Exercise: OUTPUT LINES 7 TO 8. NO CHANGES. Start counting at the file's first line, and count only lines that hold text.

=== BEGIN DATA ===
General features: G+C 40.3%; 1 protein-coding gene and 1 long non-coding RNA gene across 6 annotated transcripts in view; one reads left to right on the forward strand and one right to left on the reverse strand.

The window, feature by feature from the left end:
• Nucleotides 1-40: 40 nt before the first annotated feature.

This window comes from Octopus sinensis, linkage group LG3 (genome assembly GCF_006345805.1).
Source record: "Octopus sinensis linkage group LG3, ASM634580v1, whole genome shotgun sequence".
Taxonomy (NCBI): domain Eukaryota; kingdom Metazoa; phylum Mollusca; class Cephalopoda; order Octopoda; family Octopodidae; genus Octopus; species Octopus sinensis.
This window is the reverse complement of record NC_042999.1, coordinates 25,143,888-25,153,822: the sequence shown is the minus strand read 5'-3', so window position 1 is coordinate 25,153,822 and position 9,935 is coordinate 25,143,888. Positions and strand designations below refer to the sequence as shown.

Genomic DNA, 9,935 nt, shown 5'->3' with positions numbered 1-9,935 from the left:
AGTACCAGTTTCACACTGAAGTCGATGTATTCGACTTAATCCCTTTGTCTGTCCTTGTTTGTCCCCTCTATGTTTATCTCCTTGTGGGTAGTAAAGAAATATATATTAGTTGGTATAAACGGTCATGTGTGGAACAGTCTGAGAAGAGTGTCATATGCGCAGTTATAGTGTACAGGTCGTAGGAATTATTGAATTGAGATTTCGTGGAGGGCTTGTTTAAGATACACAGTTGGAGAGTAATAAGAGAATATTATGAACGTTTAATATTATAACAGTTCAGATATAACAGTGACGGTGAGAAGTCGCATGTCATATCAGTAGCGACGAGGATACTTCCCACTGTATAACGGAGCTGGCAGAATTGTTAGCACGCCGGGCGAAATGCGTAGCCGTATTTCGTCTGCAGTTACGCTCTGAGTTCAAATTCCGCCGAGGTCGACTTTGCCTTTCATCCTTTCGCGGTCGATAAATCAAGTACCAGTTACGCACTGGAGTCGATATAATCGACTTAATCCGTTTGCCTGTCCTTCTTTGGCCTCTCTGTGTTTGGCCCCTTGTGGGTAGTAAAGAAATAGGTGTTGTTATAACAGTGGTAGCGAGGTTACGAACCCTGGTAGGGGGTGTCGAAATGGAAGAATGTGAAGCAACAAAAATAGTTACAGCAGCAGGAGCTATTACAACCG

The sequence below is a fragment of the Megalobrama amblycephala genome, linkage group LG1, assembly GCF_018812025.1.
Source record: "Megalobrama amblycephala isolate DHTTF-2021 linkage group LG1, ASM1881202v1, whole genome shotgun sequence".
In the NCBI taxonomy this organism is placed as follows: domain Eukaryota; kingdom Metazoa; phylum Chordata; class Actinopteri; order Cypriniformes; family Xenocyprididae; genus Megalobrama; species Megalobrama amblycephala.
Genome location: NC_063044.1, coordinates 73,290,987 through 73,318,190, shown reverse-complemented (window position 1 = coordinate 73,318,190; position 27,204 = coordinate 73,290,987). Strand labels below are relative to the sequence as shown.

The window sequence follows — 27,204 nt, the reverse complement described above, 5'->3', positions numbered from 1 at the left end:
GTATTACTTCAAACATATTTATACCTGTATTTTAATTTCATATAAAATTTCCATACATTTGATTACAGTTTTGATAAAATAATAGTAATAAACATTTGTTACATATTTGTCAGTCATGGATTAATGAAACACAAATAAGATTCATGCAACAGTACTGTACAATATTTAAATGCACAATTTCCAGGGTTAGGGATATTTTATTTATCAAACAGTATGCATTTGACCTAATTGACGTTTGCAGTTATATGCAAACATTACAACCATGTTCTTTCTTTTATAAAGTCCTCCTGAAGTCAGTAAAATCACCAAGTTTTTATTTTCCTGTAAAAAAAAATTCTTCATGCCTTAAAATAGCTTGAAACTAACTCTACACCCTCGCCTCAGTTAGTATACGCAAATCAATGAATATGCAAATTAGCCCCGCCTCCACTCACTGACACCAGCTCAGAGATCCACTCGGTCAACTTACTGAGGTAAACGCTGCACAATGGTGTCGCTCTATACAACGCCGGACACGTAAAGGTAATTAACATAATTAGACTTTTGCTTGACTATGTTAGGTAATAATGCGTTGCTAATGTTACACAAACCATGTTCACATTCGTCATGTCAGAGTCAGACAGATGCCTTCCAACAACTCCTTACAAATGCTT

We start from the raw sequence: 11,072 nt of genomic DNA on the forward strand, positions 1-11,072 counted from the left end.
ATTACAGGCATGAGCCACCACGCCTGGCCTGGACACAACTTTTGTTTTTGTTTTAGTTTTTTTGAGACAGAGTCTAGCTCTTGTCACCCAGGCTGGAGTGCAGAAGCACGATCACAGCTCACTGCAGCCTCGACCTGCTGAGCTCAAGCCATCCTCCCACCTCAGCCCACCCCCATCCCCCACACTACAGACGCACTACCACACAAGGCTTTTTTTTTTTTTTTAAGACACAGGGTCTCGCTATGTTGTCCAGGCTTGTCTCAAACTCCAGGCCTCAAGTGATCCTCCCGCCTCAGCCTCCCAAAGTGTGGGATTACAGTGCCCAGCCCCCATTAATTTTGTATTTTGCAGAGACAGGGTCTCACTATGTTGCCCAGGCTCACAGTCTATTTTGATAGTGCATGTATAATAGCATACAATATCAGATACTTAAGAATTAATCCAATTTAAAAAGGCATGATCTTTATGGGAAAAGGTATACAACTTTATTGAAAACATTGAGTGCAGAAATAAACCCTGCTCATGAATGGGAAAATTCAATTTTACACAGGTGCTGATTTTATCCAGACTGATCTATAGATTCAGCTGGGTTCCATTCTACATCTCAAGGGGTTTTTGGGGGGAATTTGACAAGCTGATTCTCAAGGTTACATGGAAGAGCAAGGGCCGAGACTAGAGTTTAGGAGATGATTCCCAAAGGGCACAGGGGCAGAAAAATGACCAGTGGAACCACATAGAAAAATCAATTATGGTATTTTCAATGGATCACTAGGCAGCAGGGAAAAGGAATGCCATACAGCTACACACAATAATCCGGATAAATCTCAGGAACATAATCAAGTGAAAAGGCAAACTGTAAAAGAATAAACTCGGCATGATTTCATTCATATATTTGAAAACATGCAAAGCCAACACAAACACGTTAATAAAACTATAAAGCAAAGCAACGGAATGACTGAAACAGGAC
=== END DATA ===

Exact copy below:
This window is the reverse complement of record NC_042999.1, coordinates 25,143,888-25,153,822: the sequence shown is the minus strand read 5'-3', so window position 1 is coordinate 25,153,822 and position 9,935 is coordinate 25,143,888. Positions and strand designations below refer to the sequence as shown.

Genomic DNA, 9,935 nt, shown 5'->3' with positions numbered 1-9,935 from the left: